Monday, January 26, 2015

Joseph O. Patton: Montgomery should pass on Artur Davis

  Just when I foolishly believed I had washed the foul political aftertaste of Artur Davis out of my mouth, he's uncorking another bottle of his trademark bitterness, shameless opportunism and ego-tripping.

  Last week he announced he's running for mayor of Montgomery, challenging incumbent Todd Strange who announced his reelection bid the same day. But which version of Artur Davis this happens to be would be anyone's guess, though....

  Davis' political career began working as an Assistant U.S. Attorney followed by several terms representing Alabama's 7th Congressional District. But the reasonably well-liked and seemingly capable Congressman's back began to turn in an unsavory, self-serving fashion when he came out against what would become the Affordable Care Act.

  For a Democrat to turn his back on those most in need as a result of skyrocketing insurance costs and sketchy, immoral and life-threatening insurance company practices - especially those in his district which contains a high concentration of citizens who would most benefit from the law - is nauseating at best. But when we recognize the obvious motive behind his stance, it becomes outrageous and a prime example of Davis solely serving his own ego and political aspirations. It proved he will turn his back on anyone if he thinks it will feed his political purposes.

  Shortly after turning his back on his constituents in the matter, Davis began wading into the primary waters for the Democratic Party nomination for governor in 2010, showing how his position against the Affordable Care Act was nothing more than a preemptive play to win over conservative white voters in advance of his gubernatorial bid. And after being thumped by Ron Sparks who would ultimately lose in the general election, Davis launched a bitter, full-throated campaign to show his ass. He even claimed he was retiring from politics, which proved to be a laughable lie.

  In a move that can only be described as politically tacky and unforgivably petty, Davis refused to endorse the party's nominee and continued flashing his backside by taking cheap, juvenile shots at his own party.

  Once Davis finally ran out of whiny, petulant energy, he underscored his commitment to the people of Alabama by abandoning the state entirely and relocating to Virginia where he made it known that if he sought elected office again, he would run as a Republican. The unintentionally humorous part of Davis' drama queen-style departure is that no one seemed to give a damn.

  Davis then embraced his new-found "conservatism," even writing for the right-wing National Review Online. Though he's noted as the first member of Congress outside of Illinois to endorse Barack Obama in 2007, Davis spent his time in Virginia attacking the president, Vice President Biden and even speaking at the 2012 Republican Convention.

  And as we prepare ourselves for Davis' inevitable "Don't Cry for Me, Argentina" routine in an attempt to endear himself to those he has abandoned, stood against and stabbed in the back, we cannot allow him to muddy the waters of where he stands.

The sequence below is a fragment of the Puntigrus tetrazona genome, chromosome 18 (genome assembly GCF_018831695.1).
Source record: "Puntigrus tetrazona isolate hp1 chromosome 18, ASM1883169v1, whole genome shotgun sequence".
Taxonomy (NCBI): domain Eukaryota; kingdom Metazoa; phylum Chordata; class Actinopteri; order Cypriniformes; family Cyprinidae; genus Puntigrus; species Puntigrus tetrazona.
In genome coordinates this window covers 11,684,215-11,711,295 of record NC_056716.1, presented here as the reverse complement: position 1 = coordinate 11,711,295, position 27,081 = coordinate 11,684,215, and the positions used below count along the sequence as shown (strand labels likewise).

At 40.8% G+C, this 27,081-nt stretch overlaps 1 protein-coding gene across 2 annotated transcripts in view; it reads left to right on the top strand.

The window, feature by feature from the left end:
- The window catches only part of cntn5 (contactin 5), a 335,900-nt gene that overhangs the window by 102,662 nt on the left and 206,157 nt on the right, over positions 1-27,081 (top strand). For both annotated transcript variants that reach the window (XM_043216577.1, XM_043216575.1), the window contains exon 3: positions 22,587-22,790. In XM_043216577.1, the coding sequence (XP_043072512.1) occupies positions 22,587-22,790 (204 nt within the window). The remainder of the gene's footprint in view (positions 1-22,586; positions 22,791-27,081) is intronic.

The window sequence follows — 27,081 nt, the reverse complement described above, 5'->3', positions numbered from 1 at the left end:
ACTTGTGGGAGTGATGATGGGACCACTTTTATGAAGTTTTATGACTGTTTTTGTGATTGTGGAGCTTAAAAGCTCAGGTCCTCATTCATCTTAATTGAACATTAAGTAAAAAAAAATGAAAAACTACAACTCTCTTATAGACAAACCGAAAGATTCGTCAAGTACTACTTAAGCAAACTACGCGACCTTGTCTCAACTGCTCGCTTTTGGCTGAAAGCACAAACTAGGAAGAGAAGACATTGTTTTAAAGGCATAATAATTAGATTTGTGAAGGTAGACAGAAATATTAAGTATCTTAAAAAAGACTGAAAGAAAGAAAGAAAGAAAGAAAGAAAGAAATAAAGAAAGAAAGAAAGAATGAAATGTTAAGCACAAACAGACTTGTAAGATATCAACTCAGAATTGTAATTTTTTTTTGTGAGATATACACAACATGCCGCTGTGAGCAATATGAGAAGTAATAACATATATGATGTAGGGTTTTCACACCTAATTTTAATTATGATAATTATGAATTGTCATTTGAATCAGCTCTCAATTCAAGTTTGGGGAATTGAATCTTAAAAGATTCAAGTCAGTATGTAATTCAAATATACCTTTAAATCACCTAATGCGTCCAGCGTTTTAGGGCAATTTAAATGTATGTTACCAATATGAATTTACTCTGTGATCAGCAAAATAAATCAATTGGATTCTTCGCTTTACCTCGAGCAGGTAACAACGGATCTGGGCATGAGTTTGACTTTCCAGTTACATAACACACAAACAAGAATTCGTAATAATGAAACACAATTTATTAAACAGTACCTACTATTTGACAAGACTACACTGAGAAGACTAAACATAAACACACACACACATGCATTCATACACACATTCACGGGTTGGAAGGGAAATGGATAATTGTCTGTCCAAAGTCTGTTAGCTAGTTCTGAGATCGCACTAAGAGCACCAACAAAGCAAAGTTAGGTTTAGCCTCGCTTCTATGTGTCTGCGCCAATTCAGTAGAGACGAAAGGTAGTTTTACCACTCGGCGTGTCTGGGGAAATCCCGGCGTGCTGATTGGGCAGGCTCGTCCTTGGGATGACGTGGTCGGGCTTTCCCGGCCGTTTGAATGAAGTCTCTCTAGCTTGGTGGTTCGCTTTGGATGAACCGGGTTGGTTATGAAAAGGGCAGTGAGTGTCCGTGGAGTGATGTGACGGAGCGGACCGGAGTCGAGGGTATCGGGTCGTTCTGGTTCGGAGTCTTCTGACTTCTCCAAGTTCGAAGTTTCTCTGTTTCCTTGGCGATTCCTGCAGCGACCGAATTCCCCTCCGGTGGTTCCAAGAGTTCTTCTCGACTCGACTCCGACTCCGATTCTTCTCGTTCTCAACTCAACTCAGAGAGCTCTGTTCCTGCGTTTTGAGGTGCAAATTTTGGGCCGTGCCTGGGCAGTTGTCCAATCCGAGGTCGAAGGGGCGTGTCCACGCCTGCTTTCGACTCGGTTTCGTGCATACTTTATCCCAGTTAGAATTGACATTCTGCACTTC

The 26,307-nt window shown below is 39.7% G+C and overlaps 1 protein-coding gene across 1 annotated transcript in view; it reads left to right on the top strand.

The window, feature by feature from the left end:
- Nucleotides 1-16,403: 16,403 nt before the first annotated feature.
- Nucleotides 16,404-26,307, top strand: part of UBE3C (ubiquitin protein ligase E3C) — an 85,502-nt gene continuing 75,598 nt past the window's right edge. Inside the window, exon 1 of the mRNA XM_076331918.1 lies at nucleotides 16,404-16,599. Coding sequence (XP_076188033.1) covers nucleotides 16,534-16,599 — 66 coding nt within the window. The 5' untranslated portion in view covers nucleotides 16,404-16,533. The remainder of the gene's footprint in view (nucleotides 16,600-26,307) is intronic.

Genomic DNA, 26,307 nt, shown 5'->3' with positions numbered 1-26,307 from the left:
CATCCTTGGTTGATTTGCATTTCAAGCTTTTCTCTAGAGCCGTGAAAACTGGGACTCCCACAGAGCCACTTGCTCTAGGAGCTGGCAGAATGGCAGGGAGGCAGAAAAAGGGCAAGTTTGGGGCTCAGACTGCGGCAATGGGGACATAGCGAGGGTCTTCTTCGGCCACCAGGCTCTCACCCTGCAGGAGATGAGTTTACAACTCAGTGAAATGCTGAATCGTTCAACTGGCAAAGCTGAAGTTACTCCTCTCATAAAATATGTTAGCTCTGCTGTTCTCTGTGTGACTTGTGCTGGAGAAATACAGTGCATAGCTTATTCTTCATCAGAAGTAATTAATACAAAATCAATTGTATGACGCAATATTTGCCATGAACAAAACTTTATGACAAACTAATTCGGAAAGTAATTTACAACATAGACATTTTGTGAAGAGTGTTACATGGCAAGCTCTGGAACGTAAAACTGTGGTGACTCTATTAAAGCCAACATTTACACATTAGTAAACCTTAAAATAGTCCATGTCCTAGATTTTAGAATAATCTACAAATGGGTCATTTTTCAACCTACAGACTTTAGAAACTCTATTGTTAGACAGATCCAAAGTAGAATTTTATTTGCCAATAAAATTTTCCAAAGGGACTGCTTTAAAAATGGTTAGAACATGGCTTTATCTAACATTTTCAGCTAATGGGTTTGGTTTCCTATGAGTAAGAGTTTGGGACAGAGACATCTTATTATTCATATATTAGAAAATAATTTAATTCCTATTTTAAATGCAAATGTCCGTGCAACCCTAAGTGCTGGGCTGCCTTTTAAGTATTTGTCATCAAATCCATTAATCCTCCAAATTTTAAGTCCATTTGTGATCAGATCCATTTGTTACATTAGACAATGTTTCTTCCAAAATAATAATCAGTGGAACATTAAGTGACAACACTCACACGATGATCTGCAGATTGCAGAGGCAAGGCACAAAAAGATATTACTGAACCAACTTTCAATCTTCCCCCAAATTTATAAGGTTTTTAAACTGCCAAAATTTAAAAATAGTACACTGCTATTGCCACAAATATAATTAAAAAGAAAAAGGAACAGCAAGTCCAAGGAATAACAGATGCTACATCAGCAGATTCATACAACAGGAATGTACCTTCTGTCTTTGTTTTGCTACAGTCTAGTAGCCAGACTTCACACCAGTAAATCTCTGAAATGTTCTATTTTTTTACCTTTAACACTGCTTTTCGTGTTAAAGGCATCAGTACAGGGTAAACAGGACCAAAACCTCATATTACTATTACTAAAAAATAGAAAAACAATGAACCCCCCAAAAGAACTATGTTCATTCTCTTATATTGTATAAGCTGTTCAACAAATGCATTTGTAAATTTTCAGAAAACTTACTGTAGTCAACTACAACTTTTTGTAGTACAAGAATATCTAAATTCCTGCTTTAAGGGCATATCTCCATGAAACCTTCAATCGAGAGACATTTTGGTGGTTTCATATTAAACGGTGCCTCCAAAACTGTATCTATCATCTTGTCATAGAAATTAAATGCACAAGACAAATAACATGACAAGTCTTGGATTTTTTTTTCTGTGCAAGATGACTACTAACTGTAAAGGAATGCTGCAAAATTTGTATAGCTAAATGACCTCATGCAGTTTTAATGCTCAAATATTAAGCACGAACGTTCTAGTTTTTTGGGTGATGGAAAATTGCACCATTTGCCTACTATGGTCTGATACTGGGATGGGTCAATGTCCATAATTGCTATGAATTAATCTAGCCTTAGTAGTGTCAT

As a member of Congress, Davis repeatedly voted against basic human rights. In 2007, he voted against a bill to prohibit job discrimination against LGBT Americans; voted against marriage equality in 2006; voted in favor of a Constitutional Amendment to outlaw same-sex marriage in 2004. Davis' voting record on women's reproductive rights has been questionable as well.

  And the truly sad part of Davis' political life is that I believe him to be arguably capable of holding elected office and able to adequately serve his constituents. But I cannot overlook or forgive the indisputable pattern he has of incessantly changing his allegiances, altering his rhetoric and arguably even his values in order to attain elected office. And I don't have the patience to play Artur Roulette, 'cause you never know where his wheel is going to stop spinning!

  How many times can he turn his back on the people of Alabama and issues that matter before we come to the realization that he's a political player, dropping anchor anywhere - and on anyone - to get what he and his ego desire? He'll change positions more often than a porn star. But the situation is comparable to dealing with a cheating partner: if the son-of-a-bitch keeps playing you, and you continue to allow it, then at that point it's your own damn fault.

  Montgomery, Alabama doesn't need Davis, nor should the Capital City want him. As this city continues to march out of the shadows, becoming increasingly more vibrant, pro-growth and culturally diverse, the last thing Montgomery needs is a bitter, wanna-be Tea-Bagger with perpetually changing stripes at the helm.

  I can only speak for myself, but I'd rather not get played again by the multiple political personalities of Artur Davis. I can do without his incessantly changing political stripes, his hostility toward basic human rights and his shameless, disloyal, two-faced opportunism. I'm not eager to see Artur Davis in a position where he can once again show us his ass... but he's certainly welcome to kiss mine. 

  About the author: Joseph O. Patton is the editor-in-chief and founder of the Capital City Free Press. He is a former news editor for the Coosa County News, lead reporter for the Montgomery Independent and editor-in-chief of the AUMnibus, the student newspaper of Auburn-Montgomery. Patton is also the creator of and writer for the satirical news radio segment "Goat Hill Gossip," which previously aired on WAUD in Auburn, Alabama and has appeared on several Central Alabama radio programs as a political analyst.

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